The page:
The Supreme Court on Monday sought response from the Centre and the Telangana government on a plea filed by the Andhra Pradesh government seeking an equitable and expeditious division of assets and liabilities between itself and Telangana A bench of justices Sanjiv Khanna and M M Sundresh issued notices to the Union of India and the Telangana government.
The Andhra Pradesh government said it has approached the apex court as ”parens patriae” (parent of the nation), claiming that a non-division of assets has benefitted Telangana since about 91 per cent of those are situated in Hyderabad.
”Non-apportionment of the assets has led to a multitude of issues adversely affecting and violating the fundamental and other constitutional rights of the people of the state of Andhra Pradesh, including the employees of the said institutions.
”Without adequate funding and actual division of assets in terms of the apportionment made under the Act (the Andhra Pradesh Reorganisation Act, 2014), the functioning of the said institutions in the state of Andhra Pradesh has been severely stunted,” the plea said.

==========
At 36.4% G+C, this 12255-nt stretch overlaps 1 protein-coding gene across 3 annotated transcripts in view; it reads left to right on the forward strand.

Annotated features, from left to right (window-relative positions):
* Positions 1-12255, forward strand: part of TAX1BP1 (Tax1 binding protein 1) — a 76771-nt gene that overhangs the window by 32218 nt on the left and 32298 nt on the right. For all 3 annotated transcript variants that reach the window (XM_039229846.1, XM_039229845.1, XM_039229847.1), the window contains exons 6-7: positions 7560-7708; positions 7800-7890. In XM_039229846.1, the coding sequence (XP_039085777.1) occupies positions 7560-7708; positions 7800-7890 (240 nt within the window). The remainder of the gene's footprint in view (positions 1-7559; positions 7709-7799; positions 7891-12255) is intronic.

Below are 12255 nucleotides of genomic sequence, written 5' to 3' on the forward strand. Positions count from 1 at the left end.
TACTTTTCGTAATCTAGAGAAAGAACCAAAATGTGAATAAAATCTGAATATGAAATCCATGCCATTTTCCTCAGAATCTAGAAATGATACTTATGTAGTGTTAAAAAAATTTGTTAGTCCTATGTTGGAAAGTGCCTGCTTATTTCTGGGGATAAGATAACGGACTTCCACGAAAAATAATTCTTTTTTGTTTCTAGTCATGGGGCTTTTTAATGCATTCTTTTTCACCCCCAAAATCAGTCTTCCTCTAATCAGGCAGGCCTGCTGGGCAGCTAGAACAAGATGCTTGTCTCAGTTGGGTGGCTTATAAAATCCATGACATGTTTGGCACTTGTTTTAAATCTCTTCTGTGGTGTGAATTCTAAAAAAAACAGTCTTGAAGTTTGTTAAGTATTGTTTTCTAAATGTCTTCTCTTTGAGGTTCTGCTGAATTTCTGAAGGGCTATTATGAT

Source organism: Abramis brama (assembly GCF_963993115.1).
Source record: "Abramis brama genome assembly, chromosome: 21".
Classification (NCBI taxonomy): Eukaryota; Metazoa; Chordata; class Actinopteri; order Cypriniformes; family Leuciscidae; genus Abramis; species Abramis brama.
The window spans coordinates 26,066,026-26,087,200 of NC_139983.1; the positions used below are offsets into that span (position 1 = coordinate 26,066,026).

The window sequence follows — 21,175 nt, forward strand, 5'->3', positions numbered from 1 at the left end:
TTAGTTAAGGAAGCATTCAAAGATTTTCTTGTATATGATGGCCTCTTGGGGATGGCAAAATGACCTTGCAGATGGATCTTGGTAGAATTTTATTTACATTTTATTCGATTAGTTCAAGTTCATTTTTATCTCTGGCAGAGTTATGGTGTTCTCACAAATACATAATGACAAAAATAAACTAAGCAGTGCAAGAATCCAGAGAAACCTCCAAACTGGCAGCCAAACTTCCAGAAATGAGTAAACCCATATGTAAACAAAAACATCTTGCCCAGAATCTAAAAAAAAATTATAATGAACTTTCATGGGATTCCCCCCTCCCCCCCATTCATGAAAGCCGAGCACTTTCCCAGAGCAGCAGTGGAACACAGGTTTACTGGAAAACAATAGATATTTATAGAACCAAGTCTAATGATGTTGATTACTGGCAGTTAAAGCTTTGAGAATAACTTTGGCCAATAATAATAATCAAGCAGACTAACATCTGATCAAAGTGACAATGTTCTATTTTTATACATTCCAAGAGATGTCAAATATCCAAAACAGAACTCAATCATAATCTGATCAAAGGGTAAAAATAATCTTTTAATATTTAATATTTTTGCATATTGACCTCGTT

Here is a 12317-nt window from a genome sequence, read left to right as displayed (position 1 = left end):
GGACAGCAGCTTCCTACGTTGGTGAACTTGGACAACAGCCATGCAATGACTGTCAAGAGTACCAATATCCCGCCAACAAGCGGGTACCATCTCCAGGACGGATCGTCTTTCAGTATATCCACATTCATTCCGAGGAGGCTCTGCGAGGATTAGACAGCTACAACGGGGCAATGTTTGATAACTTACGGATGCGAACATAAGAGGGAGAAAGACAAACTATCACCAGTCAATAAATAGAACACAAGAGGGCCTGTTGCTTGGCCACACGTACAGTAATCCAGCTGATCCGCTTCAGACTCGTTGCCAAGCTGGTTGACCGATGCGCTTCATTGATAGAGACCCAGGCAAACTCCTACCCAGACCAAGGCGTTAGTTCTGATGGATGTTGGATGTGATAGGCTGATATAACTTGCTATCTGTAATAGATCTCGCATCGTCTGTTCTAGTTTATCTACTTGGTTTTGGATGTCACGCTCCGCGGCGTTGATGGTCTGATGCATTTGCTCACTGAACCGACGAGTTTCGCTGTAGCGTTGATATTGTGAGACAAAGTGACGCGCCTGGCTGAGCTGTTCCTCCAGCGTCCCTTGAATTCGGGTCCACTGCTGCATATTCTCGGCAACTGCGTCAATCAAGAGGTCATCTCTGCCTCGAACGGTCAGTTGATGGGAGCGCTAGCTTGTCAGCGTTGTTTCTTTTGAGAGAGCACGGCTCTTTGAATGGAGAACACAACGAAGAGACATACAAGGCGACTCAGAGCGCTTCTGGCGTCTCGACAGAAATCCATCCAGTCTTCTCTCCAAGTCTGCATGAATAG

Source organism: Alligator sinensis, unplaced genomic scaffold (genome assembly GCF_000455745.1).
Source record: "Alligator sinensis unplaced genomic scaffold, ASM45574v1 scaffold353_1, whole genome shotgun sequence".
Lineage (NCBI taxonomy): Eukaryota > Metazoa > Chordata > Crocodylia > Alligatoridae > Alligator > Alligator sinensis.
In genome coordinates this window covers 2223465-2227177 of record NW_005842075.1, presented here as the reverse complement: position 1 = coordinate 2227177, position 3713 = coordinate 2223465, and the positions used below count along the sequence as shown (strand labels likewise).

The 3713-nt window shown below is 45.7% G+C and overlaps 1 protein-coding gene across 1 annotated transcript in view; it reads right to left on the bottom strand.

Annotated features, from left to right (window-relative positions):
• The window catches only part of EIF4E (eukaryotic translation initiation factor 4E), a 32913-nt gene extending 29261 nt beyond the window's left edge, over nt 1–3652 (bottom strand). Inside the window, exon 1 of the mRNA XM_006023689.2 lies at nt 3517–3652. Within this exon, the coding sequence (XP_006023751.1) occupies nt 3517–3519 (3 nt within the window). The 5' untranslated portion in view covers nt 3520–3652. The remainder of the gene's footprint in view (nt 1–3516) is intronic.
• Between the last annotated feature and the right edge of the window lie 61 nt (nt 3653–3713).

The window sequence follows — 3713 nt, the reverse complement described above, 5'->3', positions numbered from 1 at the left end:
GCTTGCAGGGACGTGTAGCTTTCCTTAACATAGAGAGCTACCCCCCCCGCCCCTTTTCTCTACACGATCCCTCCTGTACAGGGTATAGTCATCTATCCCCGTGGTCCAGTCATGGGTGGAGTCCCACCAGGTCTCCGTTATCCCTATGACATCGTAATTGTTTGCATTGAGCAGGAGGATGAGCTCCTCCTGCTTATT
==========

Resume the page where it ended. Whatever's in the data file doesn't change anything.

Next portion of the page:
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Andhra Pradesh was bifurcated and a new state of Telangana came into existence on June 2, 2014.
The petition said the employees working in the state institutions (1,59,096) have been in a limbo since 2014, solely because there has been no proper division.
”The position of pensionable employees, who have retired post bifurcation, is pitiable and many of them have not received terminal benefits.
”It is, therefore, imperative that all these assets be divided at the earliest and a quietus be put to the issue,” it said.
The Andhra Pradesh government said its institutions are an extension of the state and perform a range of basic and essential functions.
”Hyderabad (which is now a part of Telangana) was the capital of the combined state of Andhra Pradesh. Hyderabad was not only transformed into an economic powerhouse as a result of the ‘Capital Centric Development Model’ but also, most of the institutions of governance (intended for the welfare of the people of all the regions of the state), including government infrastructure, were exclusively centred in and developed around the city of Hyderabad by extensively investing resources of the combined state,” the plea said.
After the bifurcation of Andhra Pradesh, Hyderabad became the joint capital of the two states and the transitional arrangement is slated to end in 2024.